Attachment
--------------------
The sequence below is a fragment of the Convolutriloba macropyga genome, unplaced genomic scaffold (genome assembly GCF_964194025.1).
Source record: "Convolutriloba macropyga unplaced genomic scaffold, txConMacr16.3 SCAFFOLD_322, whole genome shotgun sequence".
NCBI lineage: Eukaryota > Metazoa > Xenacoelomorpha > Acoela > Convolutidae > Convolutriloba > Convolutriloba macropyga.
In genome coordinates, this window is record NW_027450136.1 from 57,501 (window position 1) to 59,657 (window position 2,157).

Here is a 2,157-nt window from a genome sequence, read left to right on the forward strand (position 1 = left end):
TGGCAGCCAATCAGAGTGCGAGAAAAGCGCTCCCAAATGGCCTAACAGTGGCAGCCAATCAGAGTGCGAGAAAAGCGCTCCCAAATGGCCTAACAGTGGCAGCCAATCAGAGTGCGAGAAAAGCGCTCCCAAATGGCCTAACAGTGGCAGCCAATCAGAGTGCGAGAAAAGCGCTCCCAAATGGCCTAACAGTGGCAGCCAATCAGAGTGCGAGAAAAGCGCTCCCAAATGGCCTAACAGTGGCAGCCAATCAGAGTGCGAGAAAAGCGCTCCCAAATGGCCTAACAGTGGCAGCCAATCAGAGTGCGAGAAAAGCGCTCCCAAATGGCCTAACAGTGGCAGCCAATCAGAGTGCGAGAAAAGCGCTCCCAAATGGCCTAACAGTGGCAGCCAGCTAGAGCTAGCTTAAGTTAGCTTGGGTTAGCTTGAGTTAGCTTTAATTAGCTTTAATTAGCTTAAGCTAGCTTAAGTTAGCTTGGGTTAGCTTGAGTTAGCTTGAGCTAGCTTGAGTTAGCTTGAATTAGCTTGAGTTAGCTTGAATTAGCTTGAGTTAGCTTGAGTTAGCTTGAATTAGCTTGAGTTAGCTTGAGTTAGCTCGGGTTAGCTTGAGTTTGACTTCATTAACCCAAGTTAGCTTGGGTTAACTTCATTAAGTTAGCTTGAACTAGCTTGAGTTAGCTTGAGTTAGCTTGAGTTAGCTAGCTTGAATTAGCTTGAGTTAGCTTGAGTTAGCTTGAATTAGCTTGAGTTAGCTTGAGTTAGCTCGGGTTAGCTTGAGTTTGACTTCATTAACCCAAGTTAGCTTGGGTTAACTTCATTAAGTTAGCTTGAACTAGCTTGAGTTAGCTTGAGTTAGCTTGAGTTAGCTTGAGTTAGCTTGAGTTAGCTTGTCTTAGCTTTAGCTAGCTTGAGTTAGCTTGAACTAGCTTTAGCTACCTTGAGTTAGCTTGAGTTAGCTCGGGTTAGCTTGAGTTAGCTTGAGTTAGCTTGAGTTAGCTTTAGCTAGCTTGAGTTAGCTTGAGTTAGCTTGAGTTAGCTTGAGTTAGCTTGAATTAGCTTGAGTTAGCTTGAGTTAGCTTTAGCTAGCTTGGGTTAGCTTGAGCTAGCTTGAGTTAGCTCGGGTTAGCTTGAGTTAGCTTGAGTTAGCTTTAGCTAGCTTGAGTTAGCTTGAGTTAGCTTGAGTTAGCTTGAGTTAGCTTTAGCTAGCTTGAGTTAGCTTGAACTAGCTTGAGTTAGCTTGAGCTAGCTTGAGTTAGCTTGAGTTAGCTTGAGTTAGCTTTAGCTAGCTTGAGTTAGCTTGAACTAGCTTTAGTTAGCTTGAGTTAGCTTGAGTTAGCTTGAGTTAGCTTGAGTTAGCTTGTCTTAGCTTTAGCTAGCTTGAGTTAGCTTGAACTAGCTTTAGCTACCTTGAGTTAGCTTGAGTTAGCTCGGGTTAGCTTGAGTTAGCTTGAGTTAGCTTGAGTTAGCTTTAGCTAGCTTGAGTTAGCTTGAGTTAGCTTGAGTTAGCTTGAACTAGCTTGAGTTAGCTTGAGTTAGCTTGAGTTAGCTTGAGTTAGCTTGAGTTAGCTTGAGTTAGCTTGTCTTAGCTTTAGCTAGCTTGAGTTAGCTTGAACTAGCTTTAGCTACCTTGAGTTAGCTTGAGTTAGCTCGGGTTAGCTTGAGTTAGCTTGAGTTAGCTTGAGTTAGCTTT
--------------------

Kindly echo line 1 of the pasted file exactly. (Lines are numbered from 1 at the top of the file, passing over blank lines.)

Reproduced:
The sequence below is a fragment of the Convolutriloba macropyga genome, unplaced genomic scaffold (genome assembly GCF_964194025.1).